Special State Department appointees speak about their work with the 2011 Hours Against Hate campaign at GW.
Leaders of the U.S. State Department 2011 Hours Against Hate campaign—a call to stop bigotry and promote respect across cultures, religions, traditions, classes and genders—came to GW April 29 for a town hall hosted by the Elliott School of International Affairs.
Special Envoy to Monitor and Combat Anti-Semitism Hannah Rosenthal and Special Representative to Muslim Communities Farah Pandith joined Tad Stahnke, director of policy and programs at Human Rights First, at GW’s Jack Morton Auditorium for a discussion on the campaign’s efforts to combat discrimination and hatred against Jews, Muslims and other ethnic groups. The event was moderated by GW Assistant Professor of Religion Irene Oh, director of GW’s Peace Studies Program.
Ms. Rosenthal and Ms. Pandith spoke about why they began the global campaign, which officially launched at the Organization for Security and Cooperation in Europe in Vienna on Feb. 17.
“This is about deeds, not just words,” said Ms. Rosenthal. “The theory of the campaign is to encourage young people to pledge hours to serve and volunteer at an organization that serves people that don’t look like you, pray like you and live like you.”
Ms. Rosenthal and Ms. Pandith recently traveled to Azerbaijan, Turkey and Spain to promote the campaign, and said the younger generations have embraced the campaign’s message online.
“It was the younger people that fled forward and moved their ideas and their interests online, so if you go on our Facebook page, you can see campaigns started at universities, NGOs and young people taking [the message] and making it their own,” said Ms. Pandith. “And they are doing this because they do not want to live in a world where there is not mutual respect.”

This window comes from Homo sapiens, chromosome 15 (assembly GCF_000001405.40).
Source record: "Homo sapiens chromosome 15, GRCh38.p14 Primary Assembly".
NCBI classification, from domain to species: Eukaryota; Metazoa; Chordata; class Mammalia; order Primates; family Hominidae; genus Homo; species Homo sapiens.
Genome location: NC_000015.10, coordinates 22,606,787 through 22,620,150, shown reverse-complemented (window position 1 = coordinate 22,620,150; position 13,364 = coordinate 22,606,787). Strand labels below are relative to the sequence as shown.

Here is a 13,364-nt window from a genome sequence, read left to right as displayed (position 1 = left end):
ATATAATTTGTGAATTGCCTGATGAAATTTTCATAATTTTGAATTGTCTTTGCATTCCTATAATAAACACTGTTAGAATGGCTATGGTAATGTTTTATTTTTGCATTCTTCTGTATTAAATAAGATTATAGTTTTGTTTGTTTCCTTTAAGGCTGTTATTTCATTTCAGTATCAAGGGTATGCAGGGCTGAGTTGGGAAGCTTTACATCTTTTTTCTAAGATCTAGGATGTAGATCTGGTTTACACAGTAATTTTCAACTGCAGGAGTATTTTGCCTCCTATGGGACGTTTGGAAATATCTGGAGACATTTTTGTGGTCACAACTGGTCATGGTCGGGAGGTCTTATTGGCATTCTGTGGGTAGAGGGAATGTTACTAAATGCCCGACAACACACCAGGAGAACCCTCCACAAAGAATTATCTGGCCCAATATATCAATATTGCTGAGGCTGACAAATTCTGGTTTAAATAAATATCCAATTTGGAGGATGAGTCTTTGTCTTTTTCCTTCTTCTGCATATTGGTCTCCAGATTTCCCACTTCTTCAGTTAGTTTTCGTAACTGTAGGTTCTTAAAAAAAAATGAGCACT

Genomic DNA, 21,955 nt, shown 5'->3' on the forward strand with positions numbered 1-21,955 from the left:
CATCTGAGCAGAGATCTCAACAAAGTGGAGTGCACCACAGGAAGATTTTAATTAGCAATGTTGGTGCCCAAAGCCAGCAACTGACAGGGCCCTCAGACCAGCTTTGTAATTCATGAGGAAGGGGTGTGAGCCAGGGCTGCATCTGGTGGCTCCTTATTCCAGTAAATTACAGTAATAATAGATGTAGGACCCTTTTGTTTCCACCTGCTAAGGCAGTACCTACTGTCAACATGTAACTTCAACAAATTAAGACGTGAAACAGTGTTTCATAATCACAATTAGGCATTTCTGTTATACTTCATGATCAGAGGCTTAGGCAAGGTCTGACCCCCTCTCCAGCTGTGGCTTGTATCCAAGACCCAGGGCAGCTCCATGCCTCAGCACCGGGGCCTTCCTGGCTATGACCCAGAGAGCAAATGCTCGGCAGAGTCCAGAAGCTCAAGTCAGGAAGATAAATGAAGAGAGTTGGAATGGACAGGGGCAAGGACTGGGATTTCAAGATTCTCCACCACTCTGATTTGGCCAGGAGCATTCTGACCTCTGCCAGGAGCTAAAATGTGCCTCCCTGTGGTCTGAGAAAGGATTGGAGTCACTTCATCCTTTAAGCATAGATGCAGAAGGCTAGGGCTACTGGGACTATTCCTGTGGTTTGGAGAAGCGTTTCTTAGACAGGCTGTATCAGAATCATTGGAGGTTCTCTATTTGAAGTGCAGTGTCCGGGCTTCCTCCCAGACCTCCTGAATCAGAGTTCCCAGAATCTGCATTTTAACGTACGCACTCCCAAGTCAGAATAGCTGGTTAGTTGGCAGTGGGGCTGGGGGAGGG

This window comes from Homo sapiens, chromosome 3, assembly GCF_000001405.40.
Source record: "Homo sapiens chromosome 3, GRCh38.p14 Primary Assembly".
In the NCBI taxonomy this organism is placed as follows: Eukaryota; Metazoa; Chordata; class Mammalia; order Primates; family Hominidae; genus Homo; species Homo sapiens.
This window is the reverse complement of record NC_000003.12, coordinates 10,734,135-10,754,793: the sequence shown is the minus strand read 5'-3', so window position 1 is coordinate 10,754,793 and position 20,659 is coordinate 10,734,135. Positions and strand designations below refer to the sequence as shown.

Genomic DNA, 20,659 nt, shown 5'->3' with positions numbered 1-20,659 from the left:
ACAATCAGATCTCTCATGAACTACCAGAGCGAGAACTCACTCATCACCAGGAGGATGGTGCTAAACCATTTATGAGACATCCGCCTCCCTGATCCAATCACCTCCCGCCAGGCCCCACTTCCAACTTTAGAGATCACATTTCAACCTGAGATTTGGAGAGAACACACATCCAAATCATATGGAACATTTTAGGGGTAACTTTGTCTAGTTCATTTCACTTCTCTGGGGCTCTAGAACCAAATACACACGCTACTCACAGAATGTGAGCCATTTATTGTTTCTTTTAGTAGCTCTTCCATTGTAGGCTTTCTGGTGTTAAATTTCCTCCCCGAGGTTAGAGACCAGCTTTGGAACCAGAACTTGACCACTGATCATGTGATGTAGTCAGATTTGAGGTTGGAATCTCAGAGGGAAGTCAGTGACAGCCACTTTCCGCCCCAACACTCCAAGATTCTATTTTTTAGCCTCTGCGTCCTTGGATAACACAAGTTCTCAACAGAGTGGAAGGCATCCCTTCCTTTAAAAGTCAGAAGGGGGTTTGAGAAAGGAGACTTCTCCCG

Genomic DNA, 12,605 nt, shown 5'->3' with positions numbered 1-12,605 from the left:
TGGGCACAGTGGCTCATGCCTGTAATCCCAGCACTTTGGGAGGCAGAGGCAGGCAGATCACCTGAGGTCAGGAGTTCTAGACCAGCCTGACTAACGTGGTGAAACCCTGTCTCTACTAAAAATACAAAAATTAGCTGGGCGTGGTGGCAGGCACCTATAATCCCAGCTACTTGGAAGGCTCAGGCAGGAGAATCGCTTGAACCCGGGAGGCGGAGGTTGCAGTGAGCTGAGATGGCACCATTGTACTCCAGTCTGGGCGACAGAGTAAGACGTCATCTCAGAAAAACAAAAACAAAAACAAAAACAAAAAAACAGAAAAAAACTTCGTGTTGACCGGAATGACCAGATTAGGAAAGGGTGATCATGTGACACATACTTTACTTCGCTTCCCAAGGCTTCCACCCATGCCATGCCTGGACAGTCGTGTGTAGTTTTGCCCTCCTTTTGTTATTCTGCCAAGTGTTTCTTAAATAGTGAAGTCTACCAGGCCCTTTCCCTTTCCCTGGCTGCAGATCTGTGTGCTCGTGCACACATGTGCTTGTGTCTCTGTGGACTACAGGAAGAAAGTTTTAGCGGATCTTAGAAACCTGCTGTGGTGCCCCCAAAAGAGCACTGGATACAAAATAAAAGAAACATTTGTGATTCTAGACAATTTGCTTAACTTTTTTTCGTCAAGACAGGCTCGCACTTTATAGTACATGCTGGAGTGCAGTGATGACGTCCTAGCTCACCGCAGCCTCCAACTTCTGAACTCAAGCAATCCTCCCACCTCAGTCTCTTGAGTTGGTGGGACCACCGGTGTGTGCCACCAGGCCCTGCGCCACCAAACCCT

The panelists also played a video message from Secretary of State Hillary Clinton, who urged the audience to “stand up and speak out against hate.”
“It’s time for action,” she said. “Let’s join together, seize this moment and chart this new course for the future. We can only do it if we do it together.”
Dr. Oh said educational institutions should urge students to bring outside lessons into the classroom to enhance class discussion and promote tolerance. “Working with and for people who are different from us toward shared goals is one of the best ways for us to end discrimination that worsens unnecessary conflict in this world,” she said.
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